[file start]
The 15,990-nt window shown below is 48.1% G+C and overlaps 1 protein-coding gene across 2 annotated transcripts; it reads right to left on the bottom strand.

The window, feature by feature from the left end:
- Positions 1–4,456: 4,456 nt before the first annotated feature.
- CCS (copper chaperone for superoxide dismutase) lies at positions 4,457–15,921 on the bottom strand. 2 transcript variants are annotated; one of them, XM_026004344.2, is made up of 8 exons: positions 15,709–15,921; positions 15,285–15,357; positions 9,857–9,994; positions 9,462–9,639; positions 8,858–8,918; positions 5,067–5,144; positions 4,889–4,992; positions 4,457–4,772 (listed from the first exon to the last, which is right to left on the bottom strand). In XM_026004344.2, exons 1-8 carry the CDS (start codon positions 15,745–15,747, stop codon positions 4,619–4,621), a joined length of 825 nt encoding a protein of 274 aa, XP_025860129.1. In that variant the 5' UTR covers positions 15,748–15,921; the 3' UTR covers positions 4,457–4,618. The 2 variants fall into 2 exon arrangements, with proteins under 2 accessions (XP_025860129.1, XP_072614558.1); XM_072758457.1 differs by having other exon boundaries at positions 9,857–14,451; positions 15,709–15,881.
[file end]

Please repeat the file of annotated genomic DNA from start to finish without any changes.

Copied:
The 15,990-nt window shown below is 48.1% G+C and overlaps 1 protein-coding gene across 2 annotated transcripts; it reads right to left on the bottom strand.

The window, feature by feature from the left end:
- Positions 1–4,456: 4,456 nt before the first annotated feature.
- CCS (copper chaperone for superoxide dismutase) lies at positions 4,457–15,921 on the bottom strand. 2 transcript variants are annotated; one of them, XM_026004344.2, is made up of 8 exons: positions 15,709–15,921; positions 15,285–15,357; positions 9,857–9,994; positions 9,462–9,639; positions 8,858–8,918; positions 5,067–5,144; positions 4,889–4,992; positions 4,457–4,772 (listed from the first exon to the last, which is right to left on the bottom strand). In XM_026004344.2, exons 1-8 carry the CDS (start codon positions 15,745–15,747, stop codon positions 4,619–4,621), a joined length of 825 nt encoding a protein of 274 aa, XP_025860129.1. In that variant the 5' UTR covers positions 15,748–15,921; the 3' UTR covers positions 4,457–4,618. The 2 variants fall into 2 exon arrangements, with proteins under 2 accessions (XP_025860129.1, XP_072614558.1); XM_072758457.1 differs by having other exon boundaries at positions 9,857–14,451; positions 15,709–15,881.